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Tuesday, June 03, 2014

The Internet and Violence on Campus

I want to thank Dan Markel and everyone at PrawfsBlawg for the opportunity to guest blog this month.  As a regular reader, I am honored to officially join the conversation.

Because of the recent tragedy at the University of California, Santa Barbara, where Elliot Rodger murdered six students, I have been thinking a lot about violence in school.  Although Rodger wasn't a current student and didn't use the internet to threaten one specific individual, his video messages posted on YouTube were clearly directed at students at the school.  I have written about the intersection of the internet and school violence, but my focus was on K-12 public schools, not public universities.  These cases raise complex First Amendment and due process challenges.  When does a public school have the authority (or the requirement) to regulate off-campus speech that bullies or threatens other students or school officials?  As for K-12 public schools, the courts are all over the board in their decisions and the U.S. Supreme Court has yet to rule on the issue.  Because the pedagogical goals are different in college than in K-12 school, these issues become even more complex in the public university setting.

In a recent case, Tatro v. University of Minnesota, the Minnesota Supreme Court held that a public university could discipline a student enrolled in a professional program for posting inappropriate comments on Facebook that violated her academic program rules without impinging on her free speech rights.  The University disciplined Tatro, who was enrolled in the undergraduate mortuary science program, for posting off-colored remarks about a cadaver in an embalming lab.  The Court only sided with the University because the University's rules were narrowly tailored and directly related to the professional conduct standards of the student's program.  Although this case did not raise issues about violent comments created off-campus, it does bring to the forefront issues that desperately need resolution.

First, does the Tinker v. Des Moines Independent School District standard, which, in part, allows schools to regulate speech that substantially impinges upon the rights of others, apply to speech that students make off-campus and post on the internet?  If so, does that same standard apply to college students?  I have argued that the Tinker standard should apply to K-12 public schools, but the analysis seems different for public universities.  Not only are most college students legally adults who should be afforded more speech protection than minors given their presumed cognitive development, but colleges themselves are supposed to be bastions for the free exchange of ideas.  Thus, even if the Tinker standard applies to off-campus speech in the university setting, the bar should be much lower.  But, even with a lower bar, college officials should be required to take action when there are threats or extreme bullying - of course, what constitutes "extreme bullying" (my phrase) raises a host of other issues.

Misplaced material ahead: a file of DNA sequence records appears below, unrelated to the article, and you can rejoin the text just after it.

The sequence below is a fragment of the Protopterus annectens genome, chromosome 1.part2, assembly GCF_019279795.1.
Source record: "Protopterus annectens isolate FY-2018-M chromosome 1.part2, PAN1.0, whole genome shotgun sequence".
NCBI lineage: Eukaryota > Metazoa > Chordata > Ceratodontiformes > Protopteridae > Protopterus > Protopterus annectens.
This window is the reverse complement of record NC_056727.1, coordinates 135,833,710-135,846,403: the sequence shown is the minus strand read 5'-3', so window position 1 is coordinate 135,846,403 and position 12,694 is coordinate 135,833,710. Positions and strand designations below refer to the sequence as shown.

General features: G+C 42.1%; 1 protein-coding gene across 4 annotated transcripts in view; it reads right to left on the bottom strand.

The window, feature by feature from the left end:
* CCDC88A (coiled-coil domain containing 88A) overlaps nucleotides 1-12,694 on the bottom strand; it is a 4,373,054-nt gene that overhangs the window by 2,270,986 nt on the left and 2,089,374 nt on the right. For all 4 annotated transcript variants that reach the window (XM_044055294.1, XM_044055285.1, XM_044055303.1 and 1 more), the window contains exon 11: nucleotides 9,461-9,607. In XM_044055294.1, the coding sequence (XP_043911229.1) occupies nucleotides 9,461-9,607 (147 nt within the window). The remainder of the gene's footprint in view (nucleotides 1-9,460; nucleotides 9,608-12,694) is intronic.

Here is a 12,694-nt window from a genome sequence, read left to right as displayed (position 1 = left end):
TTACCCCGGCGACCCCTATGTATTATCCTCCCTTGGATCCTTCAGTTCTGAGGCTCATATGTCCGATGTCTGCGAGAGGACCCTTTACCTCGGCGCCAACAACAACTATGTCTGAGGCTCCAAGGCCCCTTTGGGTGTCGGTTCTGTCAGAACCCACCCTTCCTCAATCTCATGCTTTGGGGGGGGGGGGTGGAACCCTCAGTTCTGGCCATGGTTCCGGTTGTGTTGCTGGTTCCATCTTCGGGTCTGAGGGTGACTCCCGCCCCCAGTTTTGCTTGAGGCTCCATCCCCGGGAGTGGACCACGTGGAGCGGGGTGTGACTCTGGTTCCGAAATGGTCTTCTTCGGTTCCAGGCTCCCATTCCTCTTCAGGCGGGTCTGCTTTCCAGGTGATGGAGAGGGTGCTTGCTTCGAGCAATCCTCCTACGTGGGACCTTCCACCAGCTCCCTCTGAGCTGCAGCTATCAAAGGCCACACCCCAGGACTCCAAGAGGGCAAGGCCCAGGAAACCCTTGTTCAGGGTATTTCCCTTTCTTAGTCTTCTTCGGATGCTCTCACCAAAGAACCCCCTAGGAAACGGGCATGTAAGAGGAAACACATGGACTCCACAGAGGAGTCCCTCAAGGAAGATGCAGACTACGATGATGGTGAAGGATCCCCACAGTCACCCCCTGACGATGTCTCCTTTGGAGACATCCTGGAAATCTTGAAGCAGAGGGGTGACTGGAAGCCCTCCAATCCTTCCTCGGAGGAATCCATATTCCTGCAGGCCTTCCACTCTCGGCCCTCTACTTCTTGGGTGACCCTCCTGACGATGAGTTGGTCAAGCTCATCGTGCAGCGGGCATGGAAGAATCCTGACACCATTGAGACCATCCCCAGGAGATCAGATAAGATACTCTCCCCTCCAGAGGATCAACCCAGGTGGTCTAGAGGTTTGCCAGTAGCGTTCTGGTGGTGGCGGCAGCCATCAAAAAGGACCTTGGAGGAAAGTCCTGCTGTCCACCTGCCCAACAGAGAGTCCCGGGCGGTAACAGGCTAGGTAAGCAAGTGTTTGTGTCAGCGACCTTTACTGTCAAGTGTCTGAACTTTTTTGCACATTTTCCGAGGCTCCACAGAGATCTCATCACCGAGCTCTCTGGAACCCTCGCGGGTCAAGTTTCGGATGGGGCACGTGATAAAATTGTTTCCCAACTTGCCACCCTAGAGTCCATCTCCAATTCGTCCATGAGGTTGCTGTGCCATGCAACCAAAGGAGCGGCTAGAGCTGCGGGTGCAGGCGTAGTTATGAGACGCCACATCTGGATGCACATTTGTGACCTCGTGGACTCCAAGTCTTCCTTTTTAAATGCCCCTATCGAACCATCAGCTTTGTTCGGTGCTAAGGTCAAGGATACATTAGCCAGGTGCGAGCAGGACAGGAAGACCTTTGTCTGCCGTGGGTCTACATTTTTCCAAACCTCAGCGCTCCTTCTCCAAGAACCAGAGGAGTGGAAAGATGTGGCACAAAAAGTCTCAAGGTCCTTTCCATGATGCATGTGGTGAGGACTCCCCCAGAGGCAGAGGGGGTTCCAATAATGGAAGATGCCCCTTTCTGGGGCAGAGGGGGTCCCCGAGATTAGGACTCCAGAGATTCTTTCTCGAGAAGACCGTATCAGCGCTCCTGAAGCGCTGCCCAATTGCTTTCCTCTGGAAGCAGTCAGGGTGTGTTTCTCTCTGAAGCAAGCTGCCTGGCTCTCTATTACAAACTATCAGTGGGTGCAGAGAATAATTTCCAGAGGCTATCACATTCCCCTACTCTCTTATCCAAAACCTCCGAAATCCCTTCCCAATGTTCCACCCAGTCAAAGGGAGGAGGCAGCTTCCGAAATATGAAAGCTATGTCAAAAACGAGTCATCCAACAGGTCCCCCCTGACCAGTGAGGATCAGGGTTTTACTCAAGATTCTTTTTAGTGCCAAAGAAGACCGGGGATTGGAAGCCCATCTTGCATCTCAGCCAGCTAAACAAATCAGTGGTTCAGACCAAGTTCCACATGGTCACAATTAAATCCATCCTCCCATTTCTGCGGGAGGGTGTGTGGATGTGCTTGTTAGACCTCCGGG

Given this digital age and that social-networking sites pervade people's daily lives, students will undoubtedly continue to use the internet as the forum in which to air grievances, bully, make threats, and even post suicide notes.  I would be interested to hear what others think about how schools should respond to these issues.

Posted by Naomi Goodno on June 3, 2014 at 01:44 PM in Constitutional thoughts, Criminal Law, Culture, Current Affairs, First Amendment | Permalink

Comments

(1) Given the Court ducking the Kowalski / Blue Mountain cases two terms ago, what will have to change for this issue to be resolved in federal courts?

(2) What can the Feds (or states) do about this problem? A free-speech rider in the Higher Ed Reauthorization? Something else?

Posted by: AndyK | Jun 3, 2014 5:05:25 PM

You raise great questions. Those cases presented the perfect opportunity for the Court to weigh in on this legal mess. Juxtapose Kowalski/Blue Mountain (Layshock) against other cases like Wisniewski and Killion at one end of the spectrum, and Beussink, Emmett, and J.C. v. Beverly Hills at the other end - and it is clear that guidance is desperately needed. To address your questions, (1) given the fractured legal landscape, I don't think lower federal courts will be able to resolve these issues. Maybe there has to be even more confusion before the Court provides clarification. Until then, is it a victory for student speech? Until the Court does take it on, (2) I think the government should attempt to apply the Tinker standard (I have drafted a model cyberbullying school policy along these lines); although, this is problematic given that the internet was nonexistent when Tinker was written. Some courts have adopted a "foreseeable" standard - if it was foreseeable that the off-campus internet speech would reach school campus then it would be subject to school regulation. That standard seems too broad, particularly since via smart phones students have seemingly limitless access to the internet at school - anything and everything on line winds up at school. Even if the Court takes a case soon, it may not resolve any of the issues related to college students. What should public universities do?

Posted by: Naomi Goodno | Jun 3, 2014 7:01:50 PM

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